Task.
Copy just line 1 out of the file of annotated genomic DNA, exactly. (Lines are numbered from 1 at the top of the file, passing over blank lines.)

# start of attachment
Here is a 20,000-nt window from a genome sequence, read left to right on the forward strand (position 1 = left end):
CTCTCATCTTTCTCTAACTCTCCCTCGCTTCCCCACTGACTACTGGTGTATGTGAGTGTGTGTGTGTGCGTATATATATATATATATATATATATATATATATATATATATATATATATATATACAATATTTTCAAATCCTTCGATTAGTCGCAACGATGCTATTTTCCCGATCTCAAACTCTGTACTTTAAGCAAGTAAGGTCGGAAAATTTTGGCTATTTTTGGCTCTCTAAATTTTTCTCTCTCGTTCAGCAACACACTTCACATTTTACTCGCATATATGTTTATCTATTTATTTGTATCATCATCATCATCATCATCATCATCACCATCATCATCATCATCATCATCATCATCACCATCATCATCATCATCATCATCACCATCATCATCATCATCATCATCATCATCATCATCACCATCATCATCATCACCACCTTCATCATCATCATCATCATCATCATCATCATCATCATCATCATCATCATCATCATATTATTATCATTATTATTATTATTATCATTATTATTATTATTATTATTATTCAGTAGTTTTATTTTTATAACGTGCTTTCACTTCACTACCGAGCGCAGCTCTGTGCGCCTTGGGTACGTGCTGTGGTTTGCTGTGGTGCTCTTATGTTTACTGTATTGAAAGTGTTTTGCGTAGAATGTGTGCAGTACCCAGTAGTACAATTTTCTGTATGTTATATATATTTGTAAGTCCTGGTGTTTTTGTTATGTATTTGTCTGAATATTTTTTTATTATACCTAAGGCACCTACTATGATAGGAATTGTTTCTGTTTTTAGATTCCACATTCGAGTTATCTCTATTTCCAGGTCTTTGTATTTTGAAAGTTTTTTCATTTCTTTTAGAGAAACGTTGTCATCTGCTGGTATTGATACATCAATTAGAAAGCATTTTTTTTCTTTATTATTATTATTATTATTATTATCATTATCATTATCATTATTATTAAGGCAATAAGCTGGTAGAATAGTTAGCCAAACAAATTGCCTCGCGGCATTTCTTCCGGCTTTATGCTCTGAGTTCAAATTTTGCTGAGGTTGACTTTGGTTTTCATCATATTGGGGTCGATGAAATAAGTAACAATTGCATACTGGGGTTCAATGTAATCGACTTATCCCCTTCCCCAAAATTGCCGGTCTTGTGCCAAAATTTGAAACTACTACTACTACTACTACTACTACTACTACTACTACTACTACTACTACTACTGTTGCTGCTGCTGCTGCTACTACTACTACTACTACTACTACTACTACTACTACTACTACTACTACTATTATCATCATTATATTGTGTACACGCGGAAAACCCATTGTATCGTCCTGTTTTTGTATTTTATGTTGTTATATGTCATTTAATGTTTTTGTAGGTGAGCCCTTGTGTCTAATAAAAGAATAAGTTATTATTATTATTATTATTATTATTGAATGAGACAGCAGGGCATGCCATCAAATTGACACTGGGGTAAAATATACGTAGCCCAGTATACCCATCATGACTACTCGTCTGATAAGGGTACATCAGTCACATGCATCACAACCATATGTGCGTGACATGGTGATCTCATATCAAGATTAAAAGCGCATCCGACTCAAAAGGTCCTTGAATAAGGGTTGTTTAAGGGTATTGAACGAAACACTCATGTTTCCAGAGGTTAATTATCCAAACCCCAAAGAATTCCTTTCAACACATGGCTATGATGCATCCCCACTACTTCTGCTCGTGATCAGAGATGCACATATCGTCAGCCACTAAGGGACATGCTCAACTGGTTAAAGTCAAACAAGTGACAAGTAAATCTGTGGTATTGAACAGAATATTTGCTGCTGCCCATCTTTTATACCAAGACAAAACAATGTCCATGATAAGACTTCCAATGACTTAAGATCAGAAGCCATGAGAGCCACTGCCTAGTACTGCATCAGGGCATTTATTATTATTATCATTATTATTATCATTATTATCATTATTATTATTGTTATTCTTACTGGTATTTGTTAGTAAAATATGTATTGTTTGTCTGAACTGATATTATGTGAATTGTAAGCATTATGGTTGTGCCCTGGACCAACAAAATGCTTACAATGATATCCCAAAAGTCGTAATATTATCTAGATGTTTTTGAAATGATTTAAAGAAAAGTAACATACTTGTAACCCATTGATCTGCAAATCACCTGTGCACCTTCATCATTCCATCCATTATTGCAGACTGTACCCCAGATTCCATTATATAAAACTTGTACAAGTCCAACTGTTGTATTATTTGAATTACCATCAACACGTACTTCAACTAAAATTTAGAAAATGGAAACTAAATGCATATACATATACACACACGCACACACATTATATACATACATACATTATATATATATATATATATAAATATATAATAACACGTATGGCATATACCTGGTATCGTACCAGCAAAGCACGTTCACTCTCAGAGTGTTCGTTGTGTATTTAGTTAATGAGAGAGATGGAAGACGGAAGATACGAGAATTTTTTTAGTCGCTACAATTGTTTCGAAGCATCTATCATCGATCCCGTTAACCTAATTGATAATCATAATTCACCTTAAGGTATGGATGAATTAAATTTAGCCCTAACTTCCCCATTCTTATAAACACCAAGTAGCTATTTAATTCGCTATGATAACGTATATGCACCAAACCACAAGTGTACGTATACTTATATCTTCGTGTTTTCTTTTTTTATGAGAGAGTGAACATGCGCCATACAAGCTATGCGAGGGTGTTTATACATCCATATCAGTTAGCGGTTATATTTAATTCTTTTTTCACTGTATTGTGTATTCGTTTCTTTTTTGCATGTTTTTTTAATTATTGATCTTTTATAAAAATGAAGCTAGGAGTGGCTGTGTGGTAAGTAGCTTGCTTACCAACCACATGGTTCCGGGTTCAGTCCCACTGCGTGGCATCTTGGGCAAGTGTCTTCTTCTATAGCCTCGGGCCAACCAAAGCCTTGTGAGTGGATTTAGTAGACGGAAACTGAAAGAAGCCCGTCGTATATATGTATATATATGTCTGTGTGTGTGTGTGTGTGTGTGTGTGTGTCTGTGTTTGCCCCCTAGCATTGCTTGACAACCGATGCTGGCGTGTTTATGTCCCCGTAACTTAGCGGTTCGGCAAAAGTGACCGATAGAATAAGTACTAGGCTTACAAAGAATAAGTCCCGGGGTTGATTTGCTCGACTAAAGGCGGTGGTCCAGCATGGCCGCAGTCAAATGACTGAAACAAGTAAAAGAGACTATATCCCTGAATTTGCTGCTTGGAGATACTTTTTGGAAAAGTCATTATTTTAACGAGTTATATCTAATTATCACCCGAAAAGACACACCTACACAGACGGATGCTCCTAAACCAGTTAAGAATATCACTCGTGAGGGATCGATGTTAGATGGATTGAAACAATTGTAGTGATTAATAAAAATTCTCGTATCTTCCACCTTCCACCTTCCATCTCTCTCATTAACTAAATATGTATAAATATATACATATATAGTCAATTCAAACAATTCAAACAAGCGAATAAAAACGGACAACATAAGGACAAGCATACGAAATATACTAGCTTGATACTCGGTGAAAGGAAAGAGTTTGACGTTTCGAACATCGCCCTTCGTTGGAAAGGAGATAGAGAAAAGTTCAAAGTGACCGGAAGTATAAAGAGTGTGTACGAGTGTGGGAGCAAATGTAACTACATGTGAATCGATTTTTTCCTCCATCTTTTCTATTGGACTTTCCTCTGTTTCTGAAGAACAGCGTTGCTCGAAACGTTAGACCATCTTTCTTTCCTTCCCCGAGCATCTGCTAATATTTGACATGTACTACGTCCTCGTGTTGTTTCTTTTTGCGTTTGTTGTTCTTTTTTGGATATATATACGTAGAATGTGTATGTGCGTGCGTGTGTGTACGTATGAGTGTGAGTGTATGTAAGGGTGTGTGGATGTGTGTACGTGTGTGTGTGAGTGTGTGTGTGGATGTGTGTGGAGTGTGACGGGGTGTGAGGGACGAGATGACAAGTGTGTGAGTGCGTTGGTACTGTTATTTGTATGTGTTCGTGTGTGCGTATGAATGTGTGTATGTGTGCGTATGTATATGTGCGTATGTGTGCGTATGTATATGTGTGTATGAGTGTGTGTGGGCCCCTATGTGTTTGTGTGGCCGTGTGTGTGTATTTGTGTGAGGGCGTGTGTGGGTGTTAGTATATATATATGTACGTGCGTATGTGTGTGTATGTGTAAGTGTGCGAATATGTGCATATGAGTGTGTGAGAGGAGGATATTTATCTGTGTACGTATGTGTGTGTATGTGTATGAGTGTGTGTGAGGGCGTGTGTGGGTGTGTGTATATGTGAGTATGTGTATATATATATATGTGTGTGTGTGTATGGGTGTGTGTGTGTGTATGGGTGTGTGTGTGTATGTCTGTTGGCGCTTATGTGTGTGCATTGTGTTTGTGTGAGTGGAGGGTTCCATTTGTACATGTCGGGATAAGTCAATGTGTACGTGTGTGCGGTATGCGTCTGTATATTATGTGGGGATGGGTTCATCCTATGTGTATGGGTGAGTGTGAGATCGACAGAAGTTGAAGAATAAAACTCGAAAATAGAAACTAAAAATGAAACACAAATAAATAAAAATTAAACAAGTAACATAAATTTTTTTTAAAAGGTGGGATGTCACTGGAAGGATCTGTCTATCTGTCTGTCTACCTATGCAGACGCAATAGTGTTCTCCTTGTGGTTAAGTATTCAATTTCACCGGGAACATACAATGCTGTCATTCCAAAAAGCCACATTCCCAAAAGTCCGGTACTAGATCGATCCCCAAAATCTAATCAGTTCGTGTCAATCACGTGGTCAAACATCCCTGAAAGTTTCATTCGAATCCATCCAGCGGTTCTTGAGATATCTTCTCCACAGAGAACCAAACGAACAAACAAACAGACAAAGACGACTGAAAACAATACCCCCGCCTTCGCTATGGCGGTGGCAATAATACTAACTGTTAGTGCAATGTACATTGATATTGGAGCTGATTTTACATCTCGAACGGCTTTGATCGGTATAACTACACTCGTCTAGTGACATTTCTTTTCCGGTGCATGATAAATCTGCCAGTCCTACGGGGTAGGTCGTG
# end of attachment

Here is a 20,000-nt window from a genome sequence, read left to right on the forward strand (position 1 = left end):